Going mainstream: What's broken in crypto and how design can fix it
As an experienced product designer and longtime believer in the disruptive potential of cryptocurrency, I think the industry is in need of a big perspective change before it can achieve mass market appeal.
A brief history of why blockchain is still a novelty
To explain what’s missing, let me first propose that most crypto projects fall into two main categories: developer-centric projects, and ICO-funded fluff projects.
The former––dev-centric projects––tend to be all about high tech for the sake of tech. It’s enthusiasts making stuff for other enthusiasts. The unspoken motto here is “by geeks, for geeks.” These projects don’t generally have, or want, real product leadership.
The latter––ICOs––tend to be about marketing fluff. Think painful buzzphrases like “tokenize everything” or “dentistry on the blockchain.”
Their common flaw is a crippling lack of connection with the needs and desires of real users who are closer to the classic tech adoption “chasm” that products must cross to reach more than a tiny fraction of the market. These early adopters are more pragmatic than techies. They’re looking for whole products that solve their big problems, and don’t particularly care if it has “infinitely scalable blockchain” in the tagline. In fact, that’s probably a turnoff.
User-Centered Design as the way forward
But there is a third category of crypto project emerging, projects like Steem, which are seeing mass adoption. They’re achieving it by focusing on user experience, not just as a glossy veneer for a landing page, but as a process that guides product development and helps them discover product-market fit.
Steem is a great example of this. Instead of just creating yet another blockchain, they built a proof of concept for the mass market. Steemit is a blogging platform that pays you for creating or finding great content. It’s almost as easy to use as Medium, so users don’t need to know or care how it works, or that it’s built on a DPoS blockchain with “proof of brain,” a creepy phrase that sounds borrowed from Dianetics.
No, users just post content, get votes, and get paid. That’s a great value proposition and the tech is secondary to that.
And this attention Steemit has given to meeting the real needs of a real target audience through UX design is paying off. Steemit has over a million accounts and recently ranked as a top-1000 site in the world according to Alexa. It’s also paid out $40 million in rewards to content creators.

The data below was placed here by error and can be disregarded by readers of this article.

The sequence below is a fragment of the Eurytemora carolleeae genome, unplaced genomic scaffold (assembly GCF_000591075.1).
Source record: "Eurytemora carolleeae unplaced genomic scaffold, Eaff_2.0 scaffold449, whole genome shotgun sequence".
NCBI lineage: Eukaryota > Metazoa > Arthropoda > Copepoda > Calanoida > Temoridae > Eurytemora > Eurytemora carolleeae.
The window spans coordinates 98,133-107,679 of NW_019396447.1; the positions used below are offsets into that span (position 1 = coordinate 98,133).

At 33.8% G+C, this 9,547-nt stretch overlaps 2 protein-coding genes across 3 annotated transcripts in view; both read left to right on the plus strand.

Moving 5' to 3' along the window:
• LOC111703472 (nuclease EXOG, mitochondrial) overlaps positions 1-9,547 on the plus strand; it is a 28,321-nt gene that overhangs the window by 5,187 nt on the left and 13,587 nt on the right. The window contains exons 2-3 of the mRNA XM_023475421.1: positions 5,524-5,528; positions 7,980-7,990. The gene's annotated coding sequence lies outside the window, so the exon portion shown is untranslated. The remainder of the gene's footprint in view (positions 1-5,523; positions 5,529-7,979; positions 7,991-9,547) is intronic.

“Go die" - a sobering look inside the status quo
Obviously the business case for UX design is compelling. There’s simply no other way to reach mass adoption and achieve the movement’s ideals. The crypto world needs to embrace that.
But my experience suggests this is going to be an uphill battle.
When I offered UX/product design help to Monero (XMR), I was told by community members to “go die” and “try going door to door.”
Even projects trying to hire UX designers don’t seem to really understand why.
I once had a conversation with a team leader for a top-50 coin who was looking to hire a UX lead. When I suggested UX processes that could help validate new feature development, simplify, and take the product mainstream, he told me the developers decide all on their own. They just wanted someone to move UI controls around.
Depressing. That’s utilizing 2% of UX design’s value proposition, and it reflects how deeply unbalanced even the most forward-thinking crypto teams can be when leaders focus too much on tech instead of empathizing with users.
A new way of thinking
The bottom line is that design is a process for discovering better solutions to problems. As such, it has to be woven into the culture of a team and how they create.
So here’s hoping blockchain learns to stop worrying and love UX. Those are the teams that I think will finally take blockchain mainstream and do a world of good.